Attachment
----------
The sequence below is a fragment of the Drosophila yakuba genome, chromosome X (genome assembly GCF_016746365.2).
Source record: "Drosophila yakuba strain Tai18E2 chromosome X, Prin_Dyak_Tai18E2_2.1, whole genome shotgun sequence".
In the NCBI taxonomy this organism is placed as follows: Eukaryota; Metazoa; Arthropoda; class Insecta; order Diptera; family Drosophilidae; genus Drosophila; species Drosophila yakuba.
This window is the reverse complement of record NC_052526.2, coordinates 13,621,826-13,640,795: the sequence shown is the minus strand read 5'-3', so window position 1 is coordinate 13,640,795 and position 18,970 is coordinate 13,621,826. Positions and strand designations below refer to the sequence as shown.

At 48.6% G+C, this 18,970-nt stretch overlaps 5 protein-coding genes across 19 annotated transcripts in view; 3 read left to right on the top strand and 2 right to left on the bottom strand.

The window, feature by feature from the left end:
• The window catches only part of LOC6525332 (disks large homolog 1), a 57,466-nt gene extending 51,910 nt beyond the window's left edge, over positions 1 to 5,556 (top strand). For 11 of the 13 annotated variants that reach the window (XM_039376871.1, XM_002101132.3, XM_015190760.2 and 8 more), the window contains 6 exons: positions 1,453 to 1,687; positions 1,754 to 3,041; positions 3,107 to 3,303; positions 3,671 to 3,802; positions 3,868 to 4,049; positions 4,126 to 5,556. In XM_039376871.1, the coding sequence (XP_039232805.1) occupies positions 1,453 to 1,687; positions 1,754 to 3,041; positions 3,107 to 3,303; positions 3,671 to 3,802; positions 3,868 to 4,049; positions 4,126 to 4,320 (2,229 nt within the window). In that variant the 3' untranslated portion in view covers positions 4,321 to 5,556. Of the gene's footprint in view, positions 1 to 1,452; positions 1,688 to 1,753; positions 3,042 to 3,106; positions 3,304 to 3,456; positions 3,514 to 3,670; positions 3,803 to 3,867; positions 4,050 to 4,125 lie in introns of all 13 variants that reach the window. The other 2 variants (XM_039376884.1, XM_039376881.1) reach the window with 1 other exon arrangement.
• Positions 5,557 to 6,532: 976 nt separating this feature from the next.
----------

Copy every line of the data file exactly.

The sequence below is a fragment of the Drosophila yakuba genome, chromosome X (genome assembly GCF_016746365.2).
Source record: "Drosophila yakuba strain Tai18E2 chromosome X, Prin_Dyak_Tai18E2_2.1, whole genome shotgun sequence".
In the NCBI taxonomy this organism is placed as follows: Eukaryota; Metazoa; Arthropoda; class Insecta; order Diptera; family Drosophilidae; genus Drosophila; species Drosophila yakuba.
This window is the reverse complement of record NC_052526.2, coordinates 13,621,826-13,640,795: the sequence shown is the minus strand read 5'-3', so window position 1 is coordinate 13,640,795 and position 18,970 is coordinate 13,621,826. Positions and strand designations below refer to the sequence as shown.

At 48.6% G+C, this 18,970-nt stretch overlaps 5 protein-coding genes across 19 annotated transcripts in view; 3 read left to right on the top strand and 2 right to left on the bottom strand.

The window, feature by feature from the left end:
• The window catches only part of LOC6525332 (disks large homolog 1), a 57,466-nt gene extending 51,910 nt beyond the window's left edge, over positions 1 to 5,556 (top strand). For 11 of the 13 annotated variants that reach the window (XM_039376871.1, XM_002101132.3, XM_015190760.2 and 8 more), the window contains 6 exons: positions 1,453 to 1,687; positions 1,754 to 3,041; positions 3,107 to 3,303; positions 3,671 to 3,802; positions 3,868 to 4,049; positions 4,126 to 5,556. In XM_039376871.1, the coding sequence (XP_039232805.1) occupies positions 1,453 to 1,687; positions 1,754 to 3,041; positions 3,107 to 3,303; positions 3,671 to 3,802; positions 3,868 to 4,049; positions 4,126 to 4,320 (2,229 nt within the window). In that variant the 3' untranslated portion in view covers positions 4,321 to 5,556. Of the gene's footprint in view, positions 1 to 1,452; positions 1,688 to 1,753; positions 3,042 to 3,106; positions 3,304 to 3,456; positions 3,514 to 3,670; positions 3,803 to 3,867; positions 4,050 to 4,125 lie in introns of all 13 variants that reach the window. The other 2 variants (XM_039376884.1, XM_039376881.1) reach the window with 1 other exon arrangement.
• Positions 5,557 to 6,532: 976 nt separating this feature from the next.